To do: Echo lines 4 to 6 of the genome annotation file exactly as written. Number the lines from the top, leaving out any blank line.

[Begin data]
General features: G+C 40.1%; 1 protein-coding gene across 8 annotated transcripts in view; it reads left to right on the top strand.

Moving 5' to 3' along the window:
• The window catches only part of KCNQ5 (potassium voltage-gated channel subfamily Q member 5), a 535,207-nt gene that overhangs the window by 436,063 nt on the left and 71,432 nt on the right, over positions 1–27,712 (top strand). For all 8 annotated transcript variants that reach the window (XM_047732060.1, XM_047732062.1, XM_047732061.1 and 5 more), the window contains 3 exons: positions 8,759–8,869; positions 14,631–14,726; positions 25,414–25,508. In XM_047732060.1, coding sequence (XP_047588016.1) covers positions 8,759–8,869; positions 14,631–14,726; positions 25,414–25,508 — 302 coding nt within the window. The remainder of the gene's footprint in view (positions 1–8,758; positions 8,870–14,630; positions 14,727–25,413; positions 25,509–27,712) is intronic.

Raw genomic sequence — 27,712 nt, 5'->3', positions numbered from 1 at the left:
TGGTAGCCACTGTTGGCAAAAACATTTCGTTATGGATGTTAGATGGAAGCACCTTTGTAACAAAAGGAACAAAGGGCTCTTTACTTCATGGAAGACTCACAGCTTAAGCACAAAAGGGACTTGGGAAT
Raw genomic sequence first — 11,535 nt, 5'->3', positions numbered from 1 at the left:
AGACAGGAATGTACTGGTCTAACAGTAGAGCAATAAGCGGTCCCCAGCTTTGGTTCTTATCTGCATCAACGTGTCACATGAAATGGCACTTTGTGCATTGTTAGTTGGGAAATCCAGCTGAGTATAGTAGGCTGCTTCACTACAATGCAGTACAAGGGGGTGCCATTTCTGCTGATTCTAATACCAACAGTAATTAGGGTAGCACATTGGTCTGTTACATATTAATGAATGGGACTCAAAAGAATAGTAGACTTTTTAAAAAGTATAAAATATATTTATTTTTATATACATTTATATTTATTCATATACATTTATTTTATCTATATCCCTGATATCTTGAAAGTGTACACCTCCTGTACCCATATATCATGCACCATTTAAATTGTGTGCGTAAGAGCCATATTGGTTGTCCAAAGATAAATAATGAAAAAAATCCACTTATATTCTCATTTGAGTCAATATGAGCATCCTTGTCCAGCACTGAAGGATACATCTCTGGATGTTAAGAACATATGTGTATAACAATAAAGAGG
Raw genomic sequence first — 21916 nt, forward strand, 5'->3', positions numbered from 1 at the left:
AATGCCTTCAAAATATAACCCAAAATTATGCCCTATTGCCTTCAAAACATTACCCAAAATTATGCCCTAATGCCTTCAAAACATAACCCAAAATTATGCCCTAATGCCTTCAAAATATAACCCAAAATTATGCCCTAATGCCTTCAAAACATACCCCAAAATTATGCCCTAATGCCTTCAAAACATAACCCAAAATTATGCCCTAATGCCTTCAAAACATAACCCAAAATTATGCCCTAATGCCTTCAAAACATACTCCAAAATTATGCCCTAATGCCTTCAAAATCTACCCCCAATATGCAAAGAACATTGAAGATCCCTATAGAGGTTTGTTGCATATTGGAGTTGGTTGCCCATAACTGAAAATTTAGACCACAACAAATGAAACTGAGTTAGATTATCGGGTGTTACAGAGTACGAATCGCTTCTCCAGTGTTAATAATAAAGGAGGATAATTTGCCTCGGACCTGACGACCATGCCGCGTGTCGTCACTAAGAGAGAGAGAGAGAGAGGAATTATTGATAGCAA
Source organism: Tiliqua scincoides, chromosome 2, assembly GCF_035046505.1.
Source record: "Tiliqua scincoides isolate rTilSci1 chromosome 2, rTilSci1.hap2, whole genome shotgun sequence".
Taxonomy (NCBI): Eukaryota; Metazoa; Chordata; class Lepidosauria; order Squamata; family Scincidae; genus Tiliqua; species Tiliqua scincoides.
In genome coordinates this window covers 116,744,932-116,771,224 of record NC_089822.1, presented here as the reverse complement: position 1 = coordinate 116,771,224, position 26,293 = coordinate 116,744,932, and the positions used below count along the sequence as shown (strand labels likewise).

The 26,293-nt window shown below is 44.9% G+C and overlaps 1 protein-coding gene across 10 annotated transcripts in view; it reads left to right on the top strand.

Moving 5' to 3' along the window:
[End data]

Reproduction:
Raw genomic sequence — 27,712 nt, 5'->3', positions numbered from 1 at the left:
TGGTAGCCACTGTTGGCAAAAACATTTCGTTATGGATGTTAGATGGAAGCACCTTTGTAACAAAAGGAACAAAGGGCTCTTTACTTCATGGAAGACTCACAGCTTAAGCACAAAAGGGACTTGGGAAT
Raw genomic sequence first — 11,535 nt, 5'->3', positions numbered from 1 at the left: